AD HOC OEWG TO PREPARE FOR THE INC ON MERCURY: This meeting convened from 19-23 October 2009 in Bangkok, Thailand. The OEWG agreed to recommend rules of procedure to the INC, as well as intersessional work for the Secretariat to prepare documentation for the INC, including options for the structure of the instrument and a description of options for substantive provisions.
FIRST SESSION OF THE INC TO PREPARE A GLOBAL LEGALLY BINDING INSTRUMENT ON MERCURY: INC1 convened from 7-11 June 2010 in Stockholm, Sweden. Delegates exchanged views on key elements of a convention, including: objectives; structure of the instrument; capacity building and technical and financial assistance; compliance; issues of supply, demand, trade, waste and storage; atmospheric emissions of mercury; and awareness raising and information exchange. The key outcome of INC1 was a request to the Secretariat to draft “elements of a comprehensive and suitable approach” to a legally binding instrument, which would serve as a basis for negotiation at INC2.
SECOND SESSION OF THE INC TO PREPARE A GLOBAL LEGALLY BINDING INSTRUMENT ON MERCURY: This meeting convened from 24-28 January 2011 in Chiba, Japan. INC2 marked the first opportunity for delegates to start negotiations on text of potential elements for the mercury instrument, contained in a paper prepared by the Secretariat. INC2 achieved a first full reading of the paper and mandated the Secretariat to prepare a new draft text for further negotiation at INC3.
THIRD SESSION OF THE INC TO PREPARE A GLOBAL LEGALLY BINDING INSTRUMENT ON MERCURY: This meeting convened from 31 October – 4 November 2011 in Nairobi, Kenya. INC3 completed a comprehensive review of the text of the draft instrument and requested the Secretariat to compile a revised draft text based on the plenary negotiations, the reports of the INC3 contact groups, and the work of the Legal Group.
EXPERT MEETING ON FINANCIAL RESOURCES: Following a request by INC3, the Co-Chairs of the contact group on financial resources and technical and implementation assistance, Adel Shafei Osman (Egypt) and Johanna Lissinger Peitz (Sweden), prepared a proposal for articles 15 and 16 of the draft text on those two issues. A meeting of experts was held in Inárcs, Hungary, from 11-13 April 2012. The advice given by experts at this meeting provided the background for the conceptual approach to financial resources, and technical assistance for the mercury instrument and possible text for articles 15 and 16 submitted by the Co-Chairs to INC4 (UNEP(DTIE)/Hg/INC.4/4).
REGIONAL CONSULTATIONS: Regional consultations in preparation for INC4 were held in Pretoria, South Africa, from 8-10 May 2012 for the African Group; Kuala Lumpur, Malaysia, from 15-17 May 2012 for the Asia and Pacific Group; Brasilia, Brazil, from 21-25 May 2012 for the Latin America and the Caribbean Group; and in Lodz, Poland, from 29-30 May 2012 for the Central and Eastern Europe Group.
RIO+20 CONFERENCE: The UN Conference on Sustainable Development (Rio+20) took place in Rio de Janeiro, Brazil, from 20-22 June 2012. It adopted a paragraph referring to the negotiation of an instrument on mercury stating that countries “welcome the ongoing negotiating process on a global legally binding instrument on mercury to address the risks to human health and the environment and call for a successful outcome of the negotiations.”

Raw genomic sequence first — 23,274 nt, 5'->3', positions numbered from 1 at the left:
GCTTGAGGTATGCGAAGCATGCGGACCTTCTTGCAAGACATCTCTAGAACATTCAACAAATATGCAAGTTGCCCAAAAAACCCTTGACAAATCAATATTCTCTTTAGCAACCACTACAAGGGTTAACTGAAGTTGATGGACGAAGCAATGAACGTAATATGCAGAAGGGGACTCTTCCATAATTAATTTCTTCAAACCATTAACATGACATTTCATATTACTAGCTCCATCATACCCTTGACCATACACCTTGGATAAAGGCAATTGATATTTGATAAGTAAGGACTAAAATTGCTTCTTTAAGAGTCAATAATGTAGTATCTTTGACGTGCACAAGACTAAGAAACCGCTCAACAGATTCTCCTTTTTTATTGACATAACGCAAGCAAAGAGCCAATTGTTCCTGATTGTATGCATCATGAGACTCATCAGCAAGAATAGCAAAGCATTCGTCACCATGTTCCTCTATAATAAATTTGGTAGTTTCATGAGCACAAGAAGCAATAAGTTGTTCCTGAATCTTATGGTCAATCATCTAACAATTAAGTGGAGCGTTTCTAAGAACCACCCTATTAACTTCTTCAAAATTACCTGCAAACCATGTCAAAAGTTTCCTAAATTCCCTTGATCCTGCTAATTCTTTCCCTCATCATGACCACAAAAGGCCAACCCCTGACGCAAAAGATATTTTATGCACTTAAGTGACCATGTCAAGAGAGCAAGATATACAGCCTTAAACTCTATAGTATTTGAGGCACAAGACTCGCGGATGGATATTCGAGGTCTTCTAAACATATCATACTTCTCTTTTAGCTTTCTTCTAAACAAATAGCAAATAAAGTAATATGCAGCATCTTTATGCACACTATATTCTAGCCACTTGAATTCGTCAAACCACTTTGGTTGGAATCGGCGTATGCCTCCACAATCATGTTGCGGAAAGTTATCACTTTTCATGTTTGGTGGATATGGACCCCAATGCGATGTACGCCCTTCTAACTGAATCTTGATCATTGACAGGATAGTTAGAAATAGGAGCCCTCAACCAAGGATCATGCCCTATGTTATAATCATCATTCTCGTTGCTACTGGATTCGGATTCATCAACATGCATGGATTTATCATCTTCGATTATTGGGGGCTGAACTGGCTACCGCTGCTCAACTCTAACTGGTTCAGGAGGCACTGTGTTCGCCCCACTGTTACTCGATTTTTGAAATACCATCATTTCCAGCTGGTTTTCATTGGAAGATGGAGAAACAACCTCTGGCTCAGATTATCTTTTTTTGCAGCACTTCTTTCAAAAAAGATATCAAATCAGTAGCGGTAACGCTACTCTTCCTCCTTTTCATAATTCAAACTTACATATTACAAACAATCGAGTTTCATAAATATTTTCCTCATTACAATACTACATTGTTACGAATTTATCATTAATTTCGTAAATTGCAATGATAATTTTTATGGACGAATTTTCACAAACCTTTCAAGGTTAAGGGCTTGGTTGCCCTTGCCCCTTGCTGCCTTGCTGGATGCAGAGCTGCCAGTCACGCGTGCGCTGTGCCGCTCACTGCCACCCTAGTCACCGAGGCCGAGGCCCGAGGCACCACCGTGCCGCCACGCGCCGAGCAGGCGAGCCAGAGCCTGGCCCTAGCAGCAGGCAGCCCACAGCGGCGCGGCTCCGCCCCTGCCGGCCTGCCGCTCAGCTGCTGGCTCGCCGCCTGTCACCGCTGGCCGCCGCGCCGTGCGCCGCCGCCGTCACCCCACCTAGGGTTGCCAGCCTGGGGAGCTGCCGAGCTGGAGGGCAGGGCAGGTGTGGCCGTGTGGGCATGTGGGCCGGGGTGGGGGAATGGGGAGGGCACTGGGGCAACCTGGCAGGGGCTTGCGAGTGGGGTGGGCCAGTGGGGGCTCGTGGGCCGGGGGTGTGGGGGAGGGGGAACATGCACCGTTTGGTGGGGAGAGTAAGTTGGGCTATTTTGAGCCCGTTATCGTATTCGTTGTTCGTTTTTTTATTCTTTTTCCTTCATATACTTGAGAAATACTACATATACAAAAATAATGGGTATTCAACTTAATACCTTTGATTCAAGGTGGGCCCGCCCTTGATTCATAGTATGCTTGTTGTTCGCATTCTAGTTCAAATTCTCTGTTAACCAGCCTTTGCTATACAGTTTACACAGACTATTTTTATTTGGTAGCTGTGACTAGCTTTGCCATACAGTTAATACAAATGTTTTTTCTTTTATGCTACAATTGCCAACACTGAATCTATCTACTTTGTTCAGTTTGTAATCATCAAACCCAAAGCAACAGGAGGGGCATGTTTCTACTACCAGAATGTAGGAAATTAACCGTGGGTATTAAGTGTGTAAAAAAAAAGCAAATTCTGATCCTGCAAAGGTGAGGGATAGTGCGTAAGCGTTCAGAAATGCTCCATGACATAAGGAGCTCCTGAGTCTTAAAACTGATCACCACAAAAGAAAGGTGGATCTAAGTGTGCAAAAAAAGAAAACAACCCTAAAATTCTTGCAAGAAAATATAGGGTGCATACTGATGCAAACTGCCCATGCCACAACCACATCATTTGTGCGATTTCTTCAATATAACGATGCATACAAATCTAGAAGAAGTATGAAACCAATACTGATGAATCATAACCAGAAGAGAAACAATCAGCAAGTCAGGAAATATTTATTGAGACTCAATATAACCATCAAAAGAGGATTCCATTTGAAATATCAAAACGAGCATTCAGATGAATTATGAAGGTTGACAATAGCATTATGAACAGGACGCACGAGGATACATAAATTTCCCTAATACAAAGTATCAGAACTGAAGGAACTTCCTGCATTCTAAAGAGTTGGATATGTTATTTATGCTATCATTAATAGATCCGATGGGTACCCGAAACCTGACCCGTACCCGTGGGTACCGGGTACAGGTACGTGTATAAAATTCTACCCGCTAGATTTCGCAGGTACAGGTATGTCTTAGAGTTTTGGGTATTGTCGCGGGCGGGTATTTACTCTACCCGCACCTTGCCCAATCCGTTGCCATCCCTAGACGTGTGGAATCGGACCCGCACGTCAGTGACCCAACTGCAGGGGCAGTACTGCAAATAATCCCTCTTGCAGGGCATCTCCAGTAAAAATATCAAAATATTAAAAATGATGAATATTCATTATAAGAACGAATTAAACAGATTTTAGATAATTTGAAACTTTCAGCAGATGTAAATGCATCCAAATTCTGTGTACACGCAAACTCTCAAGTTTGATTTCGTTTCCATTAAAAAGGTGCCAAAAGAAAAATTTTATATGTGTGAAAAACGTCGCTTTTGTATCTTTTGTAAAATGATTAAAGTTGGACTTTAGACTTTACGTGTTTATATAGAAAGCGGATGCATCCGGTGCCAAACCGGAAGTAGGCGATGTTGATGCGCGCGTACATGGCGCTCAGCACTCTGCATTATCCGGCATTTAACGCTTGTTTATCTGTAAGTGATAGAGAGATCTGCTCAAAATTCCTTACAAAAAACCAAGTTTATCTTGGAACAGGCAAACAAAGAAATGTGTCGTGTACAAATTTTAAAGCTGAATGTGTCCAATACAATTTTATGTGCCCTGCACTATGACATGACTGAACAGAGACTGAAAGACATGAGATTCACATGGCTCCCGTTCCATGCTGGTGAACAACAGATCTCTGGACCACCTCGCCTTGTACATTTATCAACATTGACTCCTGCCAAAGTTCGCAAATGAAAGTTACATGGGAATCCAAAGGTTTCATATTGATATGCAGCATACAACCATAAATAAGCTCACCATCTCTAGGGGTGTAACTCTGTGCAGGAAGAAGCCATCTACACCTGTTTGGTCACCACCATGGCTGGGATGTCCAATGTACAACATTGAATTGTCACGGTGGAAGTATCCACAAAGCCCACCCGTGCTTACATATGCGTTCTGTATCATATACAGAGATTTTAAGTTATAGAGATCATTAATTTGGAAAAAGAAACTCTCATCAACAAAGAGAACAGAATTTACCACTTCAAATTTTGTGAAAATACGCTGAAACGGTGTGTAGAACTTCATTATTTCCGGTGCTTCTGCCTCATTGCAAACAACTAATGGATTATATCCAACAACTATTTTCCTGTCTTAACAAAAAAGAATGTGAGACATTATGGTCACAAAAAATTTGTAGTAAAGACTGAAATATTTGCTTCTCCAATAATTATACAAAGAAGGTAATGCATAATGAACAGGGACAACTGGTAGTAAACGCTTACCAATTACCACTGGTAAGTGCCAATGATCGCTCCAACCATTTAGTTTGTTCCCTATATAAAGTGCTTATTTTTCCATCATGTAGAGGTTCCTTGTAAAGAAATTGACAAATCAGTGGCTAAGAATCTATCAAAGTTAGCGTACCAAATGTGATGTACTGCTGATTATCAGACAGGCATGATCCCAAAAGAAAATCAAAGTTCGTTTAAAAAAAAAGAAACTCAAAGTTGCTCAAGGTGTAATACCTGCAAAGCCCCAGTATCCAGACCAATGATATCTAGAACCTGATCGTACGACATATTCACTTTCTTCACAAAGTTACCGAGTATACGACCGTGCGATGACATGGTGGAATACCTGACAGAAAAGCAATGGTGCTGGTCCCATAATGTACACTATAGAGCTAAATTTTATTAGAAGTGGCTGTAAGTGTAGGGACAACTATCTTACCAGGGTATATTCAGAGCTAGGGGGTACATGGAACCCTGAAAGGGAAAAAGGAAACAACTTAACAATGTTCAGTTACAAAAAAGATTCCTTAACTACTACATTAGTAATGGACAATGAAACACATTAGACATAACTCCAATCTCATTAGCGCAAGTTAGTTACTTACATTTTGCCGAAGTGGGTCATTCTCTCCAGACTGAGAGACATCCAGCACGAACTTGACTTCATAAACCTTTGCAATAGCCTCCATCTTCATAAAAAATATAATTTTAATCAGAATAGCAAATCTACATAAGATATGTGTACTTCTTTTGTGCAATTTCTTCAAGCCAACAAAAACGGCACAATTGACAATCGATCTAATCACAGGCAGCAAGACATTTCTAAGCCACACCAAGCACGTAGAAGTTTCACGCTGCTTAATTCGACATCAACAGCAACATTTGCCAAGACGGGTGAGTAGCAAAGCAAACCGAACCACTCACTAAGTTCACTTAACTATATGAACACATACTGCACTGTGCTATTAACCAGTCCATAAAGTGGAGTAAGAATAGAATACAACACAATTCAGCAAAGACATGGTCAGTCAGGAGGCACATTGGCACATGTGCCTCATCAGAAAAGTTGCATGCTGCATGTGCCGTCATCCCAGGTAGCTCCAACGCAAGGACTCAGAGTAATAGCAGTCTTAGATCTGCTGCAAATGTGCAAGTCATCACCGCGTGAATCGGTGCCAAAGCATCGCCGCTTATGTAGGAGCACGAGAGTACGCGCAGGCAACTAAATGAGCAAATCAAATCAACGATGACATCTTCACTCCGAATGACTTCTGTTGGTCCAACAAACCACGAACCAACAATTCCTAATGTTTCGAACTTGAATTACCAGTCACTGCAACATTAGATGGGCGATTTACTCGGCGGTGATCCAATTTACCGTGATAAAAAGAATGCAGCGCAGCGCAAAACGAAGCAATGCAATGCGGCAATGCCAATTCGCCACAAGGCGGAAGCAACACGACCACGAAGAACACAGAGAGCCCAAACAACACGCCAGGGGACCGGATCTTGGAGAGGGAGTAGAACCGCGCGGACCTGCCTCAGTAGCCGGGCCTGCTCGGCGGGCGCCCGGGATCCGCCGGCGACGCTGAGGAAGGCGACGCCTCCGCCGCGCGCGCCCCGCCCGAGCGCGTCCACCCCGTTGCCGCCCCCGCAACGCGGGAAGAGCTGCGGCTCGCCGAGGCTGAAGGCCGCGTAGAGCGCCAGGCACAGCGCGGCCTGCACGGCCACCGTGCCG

This issue of the Earth Negotiations Bulletin © <[email protected]> is written and edited by Soledad Aguilar, Paula Barrios, Ph.D., Tallash Kantai, Pia M. Kohler, Ph.D., and Jessica Templeton, Ph.D. The Digital Editor is Manu Kabahizi. The Editor is Pamela S. Chasek, Ph.D. <[email protected]>. The Director of IISD Reporting Services is Langston James “Kimo” Goree VI <[email protected]>. The Sustaining Donors of the Bulletin are the European Commission (DG-ENV), the Government of the United States of America (through the Department of State Bureau of Oceans and International Environmental and Scientific Affairs), the Government of Canada (through CIDA), the Danish Ministry of Foreign Affairs, the German Federal Ministry for Economic Cooperation and Development (BMZ), the German Federal Ministry for the Environment, Nature Conservation and Nuclear Safety (BMU), and the Government of Australia. General Support for the Bulletin during 2012 is provided by the Norwegian Ministry of Foreign Affairs, the Ministry of Environment of Sweden, the New Zealand Ministry of Foreign Affairs and Trade, SWAN International, the Swiss Federal Office for the Environment (FOEN), the Finnish Ministry for Foreign Affairs, the Japanese Ministry of Environment (through the Institute for Global Environmental Strategies - IGES), the Japanese Ministry of Economy, Trade and Industry (through the Global Industrial and Social Progress Research Institute – GISPRI), and the United Nations Environment Programme (UNEP). Funding for translation of the Bulletin into French has been provided by the Government of France, the Belgium Walloon Region, the Province of Québec, and the International Organization of the Francophone (OIF and IEPF). Funding for translation of the Bulletin into Spanish has been provided by the UNEP Chemicals Branch. The opinions expressed in the Bulletin are those of the authors and do not necessarily reflect the views of IISD or other donors. Excerpts from the Bulletin may be used in non-commercial publications with appropriate academic citation. For information on the Bulletin, including requests to provide reporting services, contact the Director of IISD Reporting Services at <[email protected]>, +1-646-536-7556 or 320 E 46th St., APT 32A, New York, NY10017-3037, USA. The ENB team at INC4 can be contacted by e-mail at <[email protected]>.